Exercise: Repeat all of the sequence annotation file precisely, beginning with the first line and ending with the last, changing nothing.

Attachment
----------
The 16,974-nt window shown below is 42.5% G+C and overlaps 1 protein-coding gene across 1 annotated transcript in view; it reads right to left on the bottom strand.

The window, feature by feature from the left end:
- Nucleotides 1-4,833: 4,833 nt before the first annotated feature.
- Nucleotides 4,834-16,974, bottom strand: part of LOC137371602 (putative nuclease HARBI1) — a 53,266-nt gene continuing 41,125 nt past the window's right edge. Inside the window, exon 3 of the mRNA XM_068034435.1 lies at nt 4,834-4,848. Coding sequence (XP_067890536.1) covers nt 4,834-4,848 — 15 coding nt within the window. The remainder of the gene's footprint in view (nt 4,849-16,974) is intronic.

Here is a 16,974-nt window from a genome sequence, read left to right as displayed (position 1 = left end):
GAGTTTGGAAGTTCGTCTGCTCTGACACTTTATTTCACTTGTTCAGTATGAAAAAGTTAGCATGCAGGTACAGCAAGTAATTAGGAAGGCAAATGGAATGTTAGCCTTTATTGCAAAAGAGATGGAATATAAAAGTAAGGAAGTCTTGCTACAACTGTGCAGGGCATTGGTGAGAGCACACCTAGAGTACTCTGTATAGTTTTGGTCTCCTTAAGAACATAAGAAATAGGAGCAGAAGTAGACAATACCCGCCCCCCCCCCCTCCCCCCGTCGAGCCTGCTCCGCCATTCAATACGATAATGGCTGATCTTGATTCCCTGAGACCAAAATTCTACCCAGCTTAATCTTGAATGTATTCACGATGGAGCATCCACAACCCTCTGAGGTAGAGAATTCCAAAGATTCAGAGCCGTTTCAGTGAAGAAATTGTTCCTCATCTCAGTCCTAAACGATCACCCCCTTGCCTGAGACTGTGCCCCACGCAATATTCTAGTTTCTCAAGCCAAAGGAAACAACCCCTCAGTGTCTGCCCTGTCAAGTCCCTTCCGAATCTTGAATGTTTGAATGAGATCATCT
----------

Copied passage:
The 16,974-nt window shown below is 42.5% G+C and overlaps 1 protein-coding gene across 1 annotated transcript in view; it reads right to left on the bottom strand.

The window, feature by feature from the left end:
- Nucleotides 1-4,833: 4,833 nt before the first annotated feature.
- Nucleotides 4,834-16,974, bottom strand: part of LOC137371602 (putative nuclease HARBI1) — a 53,266-nt gene continuing 41,125 nt past the window's right edge. Inside the window, exon 3 of the mRNA XM_068034435.1 lies at nt 4,834-4,848. Coding sequence (XP_067890536.1) covers nt 4,834-4,848 — 15 coding nt within the window. The remainder of the gene's footprint in view (nt 4,849-16,974) is intronic.

Here is a 16,974-nt window from a genome sequence, read left to right as displayed (position 1 = left end):
GAGTTTGGAAGTTCGTCTGCTCTGACACTTTATTTCACTTGTTCAGTATGAAAAAGTTAGCATGCAGGTACAGCAAGTAATTAGGAAGGCAAATGGAATGTTAGCCTTTATTGCAAAAGAGATGGAATATAAAAGTAAGGAAGTCTTGCTACAACTGTGCAGGGCATTGGTGAGAGCACACCTAGAGTACTCTGTATAGTTTTGGTCTCCTTAAGAACATAAGAAATAGGAGCAGAAGTAGACAATACCCGCCCCCCCCCCCTCCCCCCGTCGAGCCTGCTCCGCCATTCAATACGATAATGGCTGATCTTGATTCCCTGAGACCAAAATTCTACCCAGCTTAATCTTGAATGTATTCACGATGGAGCATCCACAACCCTCTGAGGTAGAGAATTCCAAAGATTCAGAGCCGTTTCAGTGAAGAAATTGTTCCTCATCTCAGTCCTAAACGATCACCCCCTTGCCTGAGACTGTGCCCCACGCAATATTCTAGTTTCTCAAGCCAAAGGAAACAACCCCTCAGTGTCTGCCCTGTCAAGTCCCTTCCGAATCTTGAATGTTTGAATGAGATCATCT